The exposure of the fact that COVID is a movie in the first place.
Now, you have to understand that the audience in the theater is hypnotized by the movie—and they also have a role to play. Whenever one or two of them start to wake up, the rest of the crowd acts as a Greek chorus. Together they say: REAL PEOPLE ARE DYING, IT MUST BE THE VIRUS.
And then those few people starting to wake up go back to sleep. Everyone in the theater is in the trance again.
Of course, it doesn’t have to be the virus. People are dying of any number of causes. But the chorus wins out.
Let me explain all this in a somewhat different way.
Here is the headline:
The blockbuster movie called Reality.
There is always a certain amount of whining and remorse as one enters the theater to see the movie called Reality, after buying the ticket.
“Is this a good idea?” “Why did I do it?”
But you can already feel a merging sensation. The electromagnetic fields humming in the theater, even before the movie starts, are drawing you into the space.
Your perception of x dimensions is narrowing down to three.
You take your seat. You look at the note you’ve written to yourself, and you read it again:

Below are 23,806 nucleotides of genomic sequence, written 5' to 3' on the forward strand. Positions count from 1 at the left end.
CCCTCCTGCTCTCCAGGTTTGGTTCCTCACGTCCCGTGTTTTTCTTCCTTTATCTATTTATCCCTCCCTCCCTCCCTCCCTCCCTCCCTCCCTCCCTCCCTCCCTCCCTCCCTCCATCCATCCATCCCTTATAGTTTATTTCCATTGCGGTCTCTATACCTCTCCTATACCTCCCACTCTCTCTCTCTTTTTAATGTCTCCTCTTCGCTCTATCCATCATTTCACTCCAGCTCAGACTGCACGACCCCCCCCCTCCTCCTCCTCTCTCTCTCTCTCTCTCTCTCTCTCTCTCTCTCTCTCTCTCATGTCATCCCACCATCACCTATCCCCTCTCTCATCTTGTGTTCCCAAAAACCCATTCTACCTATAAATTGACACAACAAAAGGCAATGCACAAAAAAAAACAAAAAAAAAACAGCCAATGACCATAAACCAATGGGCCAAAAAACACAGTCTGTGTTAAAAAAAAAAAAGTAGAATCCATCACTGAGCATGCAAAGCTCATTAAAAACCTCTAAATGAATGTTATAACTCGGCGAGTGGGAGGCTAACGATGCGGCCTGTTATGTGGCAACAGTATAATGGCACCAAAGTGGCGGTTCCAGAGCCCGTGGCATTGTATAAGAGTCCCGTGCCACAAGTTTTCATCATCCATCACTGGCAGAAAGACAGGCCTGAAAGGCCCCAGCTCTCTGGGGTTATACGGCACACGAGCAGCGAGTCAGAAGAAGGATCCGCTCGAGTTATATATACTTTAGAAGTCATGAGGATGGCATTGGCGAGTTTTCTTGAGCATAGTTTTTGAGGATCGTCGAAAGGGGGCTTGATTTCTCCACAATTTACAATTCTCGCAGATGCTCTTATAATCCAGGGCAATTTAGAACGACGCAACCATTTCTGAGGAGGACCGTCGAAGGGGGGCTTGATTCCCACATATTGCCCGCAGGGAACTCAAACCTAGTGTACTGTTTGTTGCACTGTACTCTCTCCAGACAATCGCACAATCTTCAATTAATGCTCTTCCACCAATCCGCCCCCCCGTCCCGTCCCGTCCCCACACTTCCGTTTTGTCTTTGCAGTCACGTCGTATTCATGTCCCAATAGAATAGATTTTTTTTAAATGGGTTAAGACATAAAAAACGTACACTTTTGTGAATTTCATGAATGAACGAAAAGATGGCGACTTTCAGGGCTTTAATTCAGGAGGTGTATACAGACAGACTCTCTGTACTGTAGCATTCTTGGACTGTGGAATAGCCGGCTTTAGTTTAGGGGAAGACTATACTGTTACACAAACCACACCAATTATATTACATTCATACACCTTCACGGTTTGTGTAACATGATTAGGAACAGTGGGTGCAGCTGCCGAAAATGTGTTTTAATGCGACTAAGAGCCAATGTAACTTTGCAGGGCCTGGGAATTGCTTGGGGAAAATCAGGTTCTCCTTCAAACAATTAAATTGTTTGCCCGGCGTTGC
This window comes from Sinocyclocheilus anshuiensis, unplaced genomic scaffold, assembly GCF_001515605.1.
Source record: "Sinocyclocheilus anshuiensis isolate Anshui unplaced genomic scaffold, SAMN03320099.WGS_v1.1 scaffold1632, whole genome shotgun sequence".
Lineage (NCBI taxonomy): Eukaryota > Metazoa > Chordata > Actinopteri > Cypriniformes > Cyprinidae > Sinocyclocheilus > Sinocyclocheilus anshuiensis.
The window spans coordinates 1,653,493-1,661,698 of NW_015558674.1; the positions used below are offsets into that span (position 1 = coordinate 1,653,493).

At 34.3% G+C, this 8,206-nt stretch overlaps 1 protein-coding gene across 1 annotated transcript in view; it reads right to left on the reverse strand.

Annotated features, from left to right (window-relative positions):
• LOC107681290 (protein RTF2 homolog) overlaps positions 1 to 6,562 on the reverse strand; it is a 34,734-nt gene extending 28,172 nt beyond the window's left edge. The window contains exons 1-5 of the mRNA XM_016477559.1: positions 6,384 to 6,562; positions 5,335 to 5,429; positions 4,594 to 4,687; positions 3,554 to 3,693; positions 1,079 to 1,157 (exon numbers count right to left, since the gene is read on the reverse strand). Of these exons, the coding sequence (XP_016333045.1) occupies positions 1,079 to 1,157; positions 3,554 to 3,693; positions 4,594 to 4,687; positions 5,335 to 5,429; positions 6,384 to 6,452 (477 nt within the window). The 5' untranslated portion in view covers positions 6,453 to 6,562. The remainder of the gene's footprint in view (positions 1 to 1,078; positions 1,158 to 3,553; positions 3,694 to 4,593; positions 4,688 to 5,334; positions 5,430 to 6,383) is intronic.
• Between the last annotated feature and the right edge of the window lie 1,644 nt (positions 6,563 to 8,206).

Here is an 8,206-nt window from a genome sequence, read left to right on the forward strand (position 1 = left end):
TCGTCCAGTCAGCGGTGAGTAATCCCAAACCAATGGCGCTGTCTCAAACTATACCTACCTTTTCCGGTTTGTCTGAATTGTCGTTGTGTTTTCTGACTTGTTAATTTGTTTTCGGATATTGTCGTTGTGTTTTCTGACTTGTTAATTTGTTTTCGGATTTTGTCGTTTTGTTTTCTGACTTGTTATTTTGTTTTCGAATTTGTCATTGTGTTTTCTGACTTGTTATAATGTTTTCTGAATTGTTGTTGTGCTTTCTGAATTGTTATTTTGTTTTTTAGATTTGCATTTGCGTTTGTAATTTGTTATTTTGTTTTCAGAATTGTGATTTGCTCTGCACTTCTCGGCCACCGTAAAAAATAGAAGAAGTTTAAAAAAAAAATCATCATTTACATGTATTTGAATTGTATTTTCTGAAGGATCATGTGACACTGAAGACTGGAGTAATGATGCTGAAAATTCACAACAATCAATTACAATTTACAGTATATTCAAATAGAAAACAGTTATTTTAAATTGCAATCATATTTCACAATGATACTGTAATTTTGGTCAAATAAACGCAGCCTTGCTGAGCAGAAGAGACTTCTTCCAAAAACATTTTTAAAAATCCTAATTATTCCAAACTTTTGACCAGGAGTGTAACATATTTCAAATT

“Don’t forget where you came from. Don’t forget this is just a movie. Don’t fall asleep. The serial time in the movie is an artifact. The binding feeling of sentimental sympathy is a trance-induction. It’s the glue that holds the movie fixed in your mind.”
“The movie will induce nostalgia for a past that doesn’t exist. Don’t surrender to it.”
“You’re here to find out why the movie has power.”
“You want to undergo the experience without being trapped in it.”
“The content of the movie will distract you from the fact that it is a construct.”
The lights dim.
On the big screen, against a gray background, the large blue word REALITY slowly forms.
Suddenly, you’re looking at a huge pasture filled with flowers. The sky is a shocking blue. You can feel a breeze on your arms and face.
You think, “This is a hypnotic weapon.”
Now, the pasture fades away and you’re standing on an empty city street at night. It’s drizzling. You hear sirens in the distance. A disheveled beggar approaches you and holds out his trembling hand.
He waits, then moves on.
You look at the wet shining pavement and snap your fingers, to change it into a lawn. Nothing happens.
You wave your hand at a building. It doesn’t disappear.
You reach into your pocket and feel a wallet. You walk over to a streetlight and open it. There’s your picture on a plastic ID card. Your name is under the picture, followed by a number code. On the reverse side of the card, below a plastic strip, is a thumbprint.
There are other cards in the wallet, and a small amount of paper money. You look at the ID card again. There’s an address.